Loving the “Missing C” virus!

  2. I have what may be an easy solution.

    Firstly, write the draft in a program such as Notepad or Notepad++ if you like a better version of Notepad.

    Find a character that you never use in your writing — such as a tilda ~

    Use the tilda wherever use the letter c.

    Then you need two steps:

    1.Replace all instances of ” ~” with ” C”. This insures that sentences that start with a word that has a C at the start will be capitalized — after all, you only see double spaces after the end of a sentence.

    2.Replace ~ with c. This will take care of the rest!

  3. Hi, it is possible to change the keyboard layout to the input language you want to use. You may have selected “English” for the language displayed on the system (menus, dialog boxes, etc.) but this did not change the layout of the keyboard.

    See here for how to make this change:

    No need to “tilde” your “Cs”! 🙂

    1. Thanks you for your input – the keyboard layout is is set to English am going to work through everything again to double check – most of the issues occur with the shift keys for the symbols and the rest of the punctuation.

  4. I do find this to be quite interesting, because I had something similar happen to me. Every once in a while, one of the keys on my laptop would come off and sometimes I would push it so hard that the letter wouldn’t come up so I had to copy and paste my letters in too. It was quite the hassle but once I got used to it, it wasn’t so bad. I will admit that the issue with my laptop keyboard was so much easier to deal with than getting used to the autocorrect on my iPad when I first got it.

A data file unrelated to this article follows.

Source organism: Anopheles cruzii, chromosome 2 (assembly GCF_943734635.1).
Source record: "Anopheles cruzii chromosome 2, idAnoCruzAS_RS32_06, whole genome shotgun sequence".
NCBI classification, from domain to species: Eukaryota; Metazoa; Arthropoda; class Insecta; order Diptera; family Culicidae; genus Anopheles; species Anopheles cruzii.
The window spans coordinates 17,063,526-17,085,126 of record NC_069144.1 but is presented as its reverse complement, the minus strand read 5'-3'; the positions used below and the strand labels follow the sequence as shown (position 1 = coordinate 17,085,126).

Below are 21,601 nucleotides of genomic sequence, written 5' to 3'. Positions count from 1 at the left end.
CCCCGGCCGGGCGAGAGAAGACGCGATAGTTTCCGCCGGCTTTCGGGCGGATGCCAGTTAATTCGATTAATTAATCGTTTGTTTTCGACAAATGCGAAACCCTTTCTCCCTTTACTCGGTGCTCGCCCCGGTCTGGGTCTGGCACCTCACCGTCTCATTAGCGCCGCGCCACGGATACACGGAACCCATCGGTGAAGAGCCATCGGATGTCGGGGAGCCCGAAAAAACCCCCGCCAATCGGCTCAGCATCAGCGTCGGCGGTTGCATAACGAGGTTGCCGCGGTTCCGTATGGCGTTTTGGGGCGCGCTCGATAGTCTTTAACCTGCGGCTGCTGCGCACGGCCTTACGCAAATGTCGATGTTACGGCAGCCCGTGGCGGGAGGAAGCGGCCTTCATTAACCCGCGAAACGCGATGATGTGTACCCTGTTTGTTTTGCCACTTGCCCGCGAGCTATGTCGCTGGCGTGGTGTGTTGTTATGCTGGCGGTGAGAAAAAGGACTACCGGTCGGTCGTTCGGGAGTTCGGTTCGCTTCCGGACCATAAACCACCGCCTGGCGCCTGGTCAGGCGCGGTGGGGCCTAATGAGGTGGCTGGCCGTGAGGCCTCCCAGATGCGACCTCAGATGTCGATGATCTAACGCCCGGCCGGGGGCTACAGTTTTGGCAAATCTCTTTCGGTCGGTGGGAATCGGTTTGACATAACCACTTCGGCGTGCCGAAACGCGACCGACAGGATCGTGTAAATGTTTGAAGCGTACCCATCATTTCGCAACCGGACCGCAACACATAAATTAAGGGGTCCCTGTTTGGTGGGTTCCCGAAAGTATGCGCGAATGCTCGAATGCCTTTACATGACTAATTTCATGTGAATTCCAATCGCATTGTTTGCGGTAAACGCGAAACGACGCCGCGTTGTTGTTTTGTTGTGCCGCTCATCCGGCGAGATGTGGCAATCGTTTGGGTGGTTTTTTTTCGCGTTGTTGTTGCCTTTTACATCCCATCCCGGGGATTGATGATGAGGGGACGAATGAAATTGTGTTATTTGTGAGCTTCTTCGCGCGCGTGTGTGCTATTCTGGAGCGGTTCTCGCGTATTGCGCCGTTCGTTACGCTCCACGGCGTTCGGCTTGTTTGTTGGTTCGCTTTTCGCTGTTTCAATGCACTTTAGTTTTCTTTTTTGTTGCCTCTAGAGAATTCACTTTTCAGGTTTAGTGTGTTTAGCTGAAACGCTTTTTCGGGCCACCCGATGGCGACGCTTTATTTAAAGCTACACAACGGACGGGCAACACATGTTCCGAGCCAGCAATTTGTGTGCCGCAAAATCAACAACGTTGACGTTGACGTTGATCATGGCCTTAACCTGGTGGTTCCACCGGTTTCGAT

1. I have the same problem with autocorrect on the iPad – Mrs Ps surname is Rabiet – it always wants to change it to Rabies !!!!

      1. I know that pain too. When I first got my iPad it tried to autocorrect Brielle to Braille. Now that it has gotten used to me spelling my name so much, it doesn’t consider it a misspelled name anymore. Yay!

  5. This is so funny. But sorry for your frustrations, All part of the adventure I guess. I guess I shouldn’t complain that my computer is still on Singapore time, so all my emails and such always show that they are a day ahead – not such a big deal, but sometimes a little irksome. 🙂

    1. Yes it is part of the adventure – I am glad other people computers have their own little quirks – maybe we ought to have a cranky computers collection !

  6. This made me laugh. I love how we generally consider ourselves pretty tech-savvy, and then the oddest little problems stump us! My laptop refuses to respond to the “alt” key (both of them) despite my best efforts, and by now I’ve just accepted my shame.

  7. You have nailed it – I am fine with computers until they go wrong – then I have to plead ignorance – in fact I am the same with my cooker, my camera and most other appliances. The one possible exception is my car – my father was very good at teaching me the basics of car mechanics and gifted me with his “ear” – ie that sounds like ……. x y z – or that sounds like we need to get to the garage NOW !

    1. At least you have that to fall back on! Car trouble is definitely worse than a bunch of typos (unless typos just happen to be your Achilles heel)!